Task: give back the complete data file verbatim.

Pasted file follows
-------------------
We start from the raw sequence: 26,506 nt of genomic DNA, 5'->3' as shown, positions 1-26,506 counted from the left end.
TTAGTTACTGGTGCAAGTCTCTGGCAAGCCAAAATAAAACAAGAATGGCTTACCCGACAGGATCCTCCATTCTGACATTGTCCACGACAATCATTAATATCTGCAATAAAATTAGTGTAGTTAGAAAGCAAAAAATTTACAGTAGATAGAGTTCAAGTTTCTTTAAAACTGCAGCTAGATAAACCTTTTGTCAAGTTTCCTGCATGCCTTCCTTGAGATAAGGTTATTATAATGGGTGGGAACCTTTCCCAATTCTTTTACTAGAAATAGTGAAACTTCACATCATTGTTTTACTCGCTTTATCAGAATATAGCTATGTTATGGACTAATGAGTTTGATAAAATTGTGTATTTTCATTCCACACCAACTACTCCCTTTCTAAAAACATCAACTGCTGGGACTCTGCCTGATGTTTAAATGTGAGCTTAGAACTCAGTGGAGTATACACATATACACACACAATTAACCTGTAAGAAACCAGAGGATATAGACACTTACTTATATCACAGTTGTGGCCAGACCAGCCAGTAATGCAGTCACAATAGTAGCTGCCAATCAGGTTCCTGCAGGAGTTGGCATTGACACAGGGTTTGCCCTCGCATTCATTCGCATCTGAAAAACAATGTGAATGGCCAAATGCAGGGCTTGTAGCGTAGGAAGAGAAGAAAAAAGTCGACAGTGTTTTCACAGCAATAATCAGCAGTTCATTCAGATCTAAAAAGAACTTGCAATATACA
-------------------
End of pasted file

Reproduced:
We start from the raw sequence: 26,506 nt of genomic DNA, 5'->3' as shown, positions 1-26,506 counted from the left end.
TTAGTTACTGGTGCAAGTCTCTGGCAAGCCAAAATAAAACAAGAATGGCTTACCCGACAGGATCCTCCATTCTGACATTGTCCACGACAATCATTAATATCTGCAATAAAATTAGTGTAGTTAGAAAGCAAAAAATTTACAGTAGATAGAGTTCAAGTTTCTTTAAAACTGCAGCTAGATAAACCTTTTGTCAAGTTTCCTGCATGCCTTCCTTGAGATAAGGTTATTATAATGGGTGGGAACCTTTCCCAATTCTTTTACTAGAAATAGTGAAACTTCACATCATTGTTTTACTCGCTTTATCAGAATATAGCTATGTTATGGACTAATGAGTTTGATAAAATTGTGTATTTTCATTCCACACCAACTACTCCCTTTCTAAAAACATCAACTGCTGGGACTCTGCCTGATGTTTAAATGTGAGCTTAGAACTCAGTGGAGTATACACATATACACACACAATTAACCTGTAAGAAACCAGAGGATATAGACACTTACTTATATCACAGTTGTGGCCAGACCAGCCAGTAATGCAGTCACAATAGTAGCTGCCAATCAGGTTCCTGCAGGAGTTGGCATTGACACAGGGTTTGCCCTCGCATTCATTCGCATCTGAAAAACAATGTGAATGGCCAAATGCAGGGCTTGTAGCGTAGGAAGAGAAGAAAAAAGTCGACAGTGTTTTCACAGCAATAATCAGCAGTTCATTCAGATCTAAAAAGAACTTGCAATATACA